Sadly, like Cinderella's ride turning back into a pumpkin at midnight Gaetti quickly ceased being an offensive force in 1989 and turned right back into the out-machine he'd been prior to 1986. In fact, his OBP became worse than ever because his plate discipline mysteriously went from bad to awful while he was trying on glass slippers. He batted just .251/.286/.404 in 1989 and .229/.274/.376 in 1990, before signing a four-year deal with the Angels as a free agent.

Mike Pagliarulo and rookie Scott Leius replaced Gaetti at third base as a platoon, batting a combined .282/.342/.395 in 628 plate appearances while Gaetti hit just .246/.293/.379 in 634 trips to the plate for his new team. Along with the 50-point boost in OBP, the Pagliarulo-Leius duo cost less than a million bucks, compared to $2.7 million for Gaetti, giving the Twins money to sign free agents Chili Davis and Jack Morris on the way to their second World Series title.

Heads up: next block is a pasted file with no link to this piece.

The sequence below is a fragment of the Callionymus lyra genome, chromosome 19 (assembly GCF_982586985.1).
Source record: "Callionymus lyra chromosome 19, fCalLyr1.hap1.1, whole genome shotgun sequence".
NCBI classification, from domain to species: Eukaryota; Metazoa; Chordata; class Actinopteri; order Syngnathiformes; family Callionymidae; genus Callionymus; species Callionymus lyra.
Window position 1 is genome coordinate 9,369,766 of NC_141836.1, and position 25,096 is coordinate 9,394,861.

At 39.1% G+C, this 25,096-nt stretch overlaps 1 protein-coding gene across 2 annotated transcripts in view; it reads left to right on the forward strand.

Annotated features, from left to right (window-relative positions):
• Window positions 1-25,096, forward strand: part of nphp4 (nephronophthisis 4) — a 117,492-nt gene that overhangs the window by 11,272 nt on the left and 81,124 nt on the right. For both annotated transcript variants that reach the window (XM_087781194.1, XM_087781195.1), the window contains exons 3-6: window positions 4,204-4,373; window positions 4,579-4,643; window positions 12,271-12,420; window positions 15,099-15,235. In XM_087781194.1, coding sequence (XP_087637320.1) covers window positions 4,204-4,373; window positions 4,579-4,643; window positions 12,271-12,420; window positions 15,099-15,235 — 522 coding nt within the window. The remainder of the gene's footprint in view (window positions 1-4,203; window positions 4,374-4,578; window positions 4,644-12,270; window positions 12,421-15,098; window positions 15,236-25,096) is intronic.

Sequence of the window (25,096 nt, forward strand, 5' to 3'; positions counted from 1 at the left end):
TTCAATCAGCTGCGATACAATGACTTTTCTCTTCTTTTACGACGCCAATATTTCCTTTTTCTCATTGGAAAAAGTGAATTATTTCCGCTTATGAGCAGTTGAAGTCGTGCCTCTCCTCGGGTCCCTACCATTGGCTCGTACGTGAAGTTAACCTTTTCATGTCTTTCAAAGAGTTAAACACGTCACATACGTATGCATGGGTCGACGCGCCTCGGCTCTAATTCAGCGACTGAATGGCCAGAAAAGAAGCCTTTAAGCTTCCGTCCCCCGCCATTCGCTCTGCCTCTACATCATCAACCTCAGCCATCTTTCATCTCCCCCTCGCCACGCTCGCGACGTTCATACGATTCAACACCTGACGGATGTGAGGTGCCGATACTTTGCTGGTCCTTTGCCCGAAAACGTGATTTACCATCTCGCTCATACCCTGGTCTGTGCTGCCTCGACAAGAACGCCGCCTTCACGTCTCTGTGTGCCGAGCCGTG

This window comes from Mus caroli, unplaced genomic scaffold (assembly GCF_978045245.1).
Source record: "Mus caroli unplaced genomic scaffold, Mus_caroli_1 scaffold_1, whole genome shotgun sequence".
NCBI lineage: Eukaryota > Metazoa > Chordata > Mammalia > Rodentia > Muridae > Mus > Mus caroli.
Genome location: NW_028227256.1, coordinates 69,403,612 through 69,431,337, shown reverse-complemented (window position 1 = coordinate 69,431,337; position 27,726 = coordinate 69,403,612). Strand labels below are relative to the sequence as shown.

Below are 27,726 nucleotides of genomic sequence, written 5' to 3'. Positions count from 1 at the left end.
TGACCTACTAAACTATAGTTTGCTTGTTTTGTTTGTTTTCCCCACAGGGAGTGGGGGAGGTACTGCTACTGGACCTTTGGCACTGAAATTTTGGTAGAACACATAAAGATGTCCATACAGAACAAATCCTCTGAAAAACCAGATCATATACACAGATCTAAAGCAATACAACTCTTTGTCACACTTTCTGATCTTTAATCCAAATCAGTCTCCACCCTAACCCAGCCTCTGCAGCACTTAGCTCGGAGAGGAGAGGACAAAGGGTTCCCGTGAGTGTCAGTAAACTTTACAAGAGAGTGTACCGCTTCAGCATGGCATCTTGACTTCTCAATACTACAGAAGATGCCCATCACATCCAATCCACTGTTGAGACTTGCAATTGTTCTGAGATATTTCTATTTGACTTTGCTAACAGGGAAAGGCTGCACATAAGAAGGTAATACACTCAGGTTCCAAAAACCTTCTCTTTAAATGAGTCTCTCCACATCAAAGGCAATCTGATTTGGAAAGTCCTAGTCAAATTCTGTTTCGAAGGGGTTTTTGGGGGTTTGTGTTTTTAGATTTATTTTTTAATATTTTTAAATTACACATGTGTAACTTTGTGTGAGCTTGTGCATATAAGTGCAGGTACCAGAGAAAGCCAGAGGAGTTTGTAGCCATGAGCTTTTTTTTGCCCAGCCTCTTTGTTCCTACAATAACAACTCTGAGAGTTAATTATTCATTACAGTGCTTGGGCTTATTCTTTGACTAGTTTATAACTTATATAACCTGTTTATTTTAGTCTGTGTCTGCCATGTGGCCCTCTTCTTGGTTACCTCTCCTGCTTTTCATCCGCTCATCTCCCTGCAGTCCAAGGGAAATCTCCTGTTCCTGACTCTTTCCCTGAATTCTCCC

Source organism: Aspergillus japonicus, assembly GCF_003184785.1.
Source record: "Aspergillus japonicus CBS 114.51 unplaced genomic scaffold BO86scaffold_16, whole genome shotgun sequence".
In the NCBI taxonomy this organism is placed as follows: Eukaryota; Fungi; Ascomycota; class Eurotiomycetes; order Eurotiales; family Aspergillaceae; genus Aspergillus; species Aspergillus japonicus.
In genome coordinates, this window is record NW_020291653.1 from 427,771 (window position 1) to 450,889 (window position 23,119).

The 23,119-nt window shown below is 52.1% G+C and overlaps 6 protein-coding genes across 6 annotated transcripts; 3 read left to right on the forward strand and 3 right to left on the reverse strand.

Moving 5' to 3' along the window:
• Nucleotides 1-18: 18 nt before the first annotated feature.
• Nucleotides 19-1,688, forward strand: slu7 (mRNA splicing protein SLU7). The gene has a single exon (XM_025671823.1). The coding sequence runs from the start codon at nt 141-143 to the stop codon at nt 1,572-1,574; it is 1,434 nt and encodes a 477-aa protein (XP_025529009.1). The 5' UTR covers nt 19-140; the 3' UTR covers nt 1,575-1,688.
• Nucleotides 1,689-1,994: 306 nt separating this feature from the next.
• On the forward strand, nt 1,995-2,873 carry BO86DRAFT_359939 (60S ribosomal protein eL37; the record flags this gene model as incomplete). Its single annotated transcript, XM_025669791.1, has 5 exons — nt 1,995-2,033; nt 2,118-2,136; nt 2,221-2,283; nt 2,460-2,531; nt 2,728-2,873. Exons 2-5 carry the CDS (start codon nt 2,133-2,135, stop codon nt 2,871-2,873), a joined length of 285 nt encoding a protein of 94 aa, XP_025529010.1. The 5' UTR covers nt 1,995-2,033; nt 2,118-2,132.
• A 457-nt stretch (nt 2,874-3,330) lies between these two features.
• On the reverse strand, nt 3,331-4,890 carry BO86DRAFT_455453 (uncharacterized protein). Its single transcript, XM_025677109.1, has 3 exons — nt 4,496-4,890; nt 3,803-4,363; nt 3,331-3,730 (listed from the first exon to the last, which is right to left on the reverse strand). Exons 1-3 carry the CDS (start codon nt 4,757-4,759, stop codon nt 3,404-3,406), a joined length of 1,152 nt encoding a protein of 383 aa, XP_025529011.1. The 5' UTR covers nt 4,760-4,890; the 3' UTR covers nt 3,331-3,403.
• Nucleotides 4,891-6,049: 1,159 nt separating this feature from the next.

Gaetti was a bust for the Angels, who released him in mid-1993 with a year-plus left on his big contract. After latching on with the Royals he resurrected his career when it appeared all but over, hitting .267/.323/.491 over parts of three years, including .261/.329/.518 with 35 homers and 96 RBIs in the strike-shortened 1995 season. That earned him a multi-year deal from the Cardinals and he continued his resurgence by hitting .274/.326/.473 with 23 homers in 1996.

He dropped off to .251/.305/.404 in 1997, but then pulled his career out of the dumpster yet again by hitting .281/.356/.495 with 19 homers and 70 RBIs in 1998, helping push the Sammy Sosa-led Cubs to the playoffs after being acquired in August. Chicago handed Gaetti a starting job in 1999, but at age 40 the magic was finally gone. He hit .204/.260/.339 in 113 games, was 0-for-10 in an ugly stint with the Red Sox in 2000, and called it a career after 20 seasons.